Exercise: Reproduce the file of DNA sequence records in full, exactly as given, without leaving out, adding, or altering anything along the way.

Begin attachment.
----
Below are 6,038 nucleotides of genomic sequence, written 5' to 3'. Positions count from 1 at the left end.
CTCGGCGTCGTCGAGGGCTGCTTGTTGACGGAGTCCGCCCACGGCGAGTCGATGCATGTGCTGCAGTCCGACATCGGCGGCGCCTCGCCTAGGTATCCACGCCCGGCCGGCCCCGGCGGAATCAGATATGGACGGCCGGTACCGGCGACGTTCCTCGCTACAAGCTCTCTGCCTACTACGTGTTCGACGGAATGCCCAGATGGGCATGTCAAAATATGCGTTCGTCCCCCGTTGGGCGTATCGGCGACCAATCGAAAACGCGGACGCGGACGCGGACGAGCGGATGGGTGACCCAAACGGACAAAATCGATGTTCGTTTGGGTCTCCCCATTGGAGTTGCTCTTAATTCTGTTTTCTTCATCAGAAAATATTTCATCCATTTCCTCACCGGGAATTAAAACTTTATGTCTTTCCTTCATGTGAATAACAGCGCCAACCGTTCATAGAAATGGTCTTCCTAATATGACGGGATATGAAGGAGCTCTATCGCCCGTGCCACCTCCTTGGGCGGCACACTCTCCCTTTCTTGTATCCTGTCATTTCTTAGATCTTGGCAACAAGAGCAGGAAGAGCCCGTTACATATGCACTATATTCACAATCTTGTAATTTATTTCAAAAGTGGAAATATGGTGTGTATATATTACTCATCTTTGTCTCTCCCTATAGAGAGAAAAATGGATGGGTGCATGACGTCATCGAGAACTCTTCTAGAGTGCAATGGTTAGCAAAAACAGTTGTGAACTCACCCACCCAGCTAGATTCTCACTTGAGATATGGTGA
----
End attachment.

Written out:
Below are 6,038 nucleotides of genomic sequence, written 5' to 3'. Positions count from 1 at the left end.
CTCGGCGTCGTCGAGGGCTGCTTGTTGACGGAGTCCGCCCACGGCGAGTCGATGCATGTGCTGCAGTCCGACATCGGCGGCGCCTCGCCTAGGTATCCACGCCCGGCCGGCCCCGGCGGAATCAGATATGGACGGCCGGTACCGGCGACGTTCCTCGCTACAAGCTCTCTGCCTACTACGTGTTCGACGGAATGCCCAGATGGGCATGTCAAAATATGCGTTCGTCCCCCGTTGGGCGTATCGGCGACCAATCGAAAACGCGGACGCGGACGCGGACGAGCGGATGGGTGACCCAAACGGACAAAATCGATGTTCGTTTGGGTCTCCCCATTGGAGTTGCTCTTAATTCTGTTTTCTTCATCAGAAAATATTTCATCCATTTCCTCACCGGGAATTAAAACTTTATGTCTTTCCTTCATGTGAATAACAGCGCCAACCGTTCATAGAAATGGTCTTCCTAATATGACGGGATATGAAGGAGCTCTATCGCCCGTGCCACCTCCTTGGGCGGCACACTCTCCCTTTCTTGTATCCTGTCATTTCTTAGATCTTGGCAACAAGAGCAGGAAGAGCCCGTTACATATGCACTATATTCACAATCTTGTAATTTATTTCAAAAGTGGAAATATGGTGTGTATATATTACTCATCTTTGTCTCTCCCTATAGAGAGAAAAATGGATGGGTGCATGACGTCATCGAGAACTCTTCTAGAGTGCAATGGTTAGCAAAAACAGTTGTGAACTCACCCACCCAGCTAGATTCTCACTTGAGATATGGTGA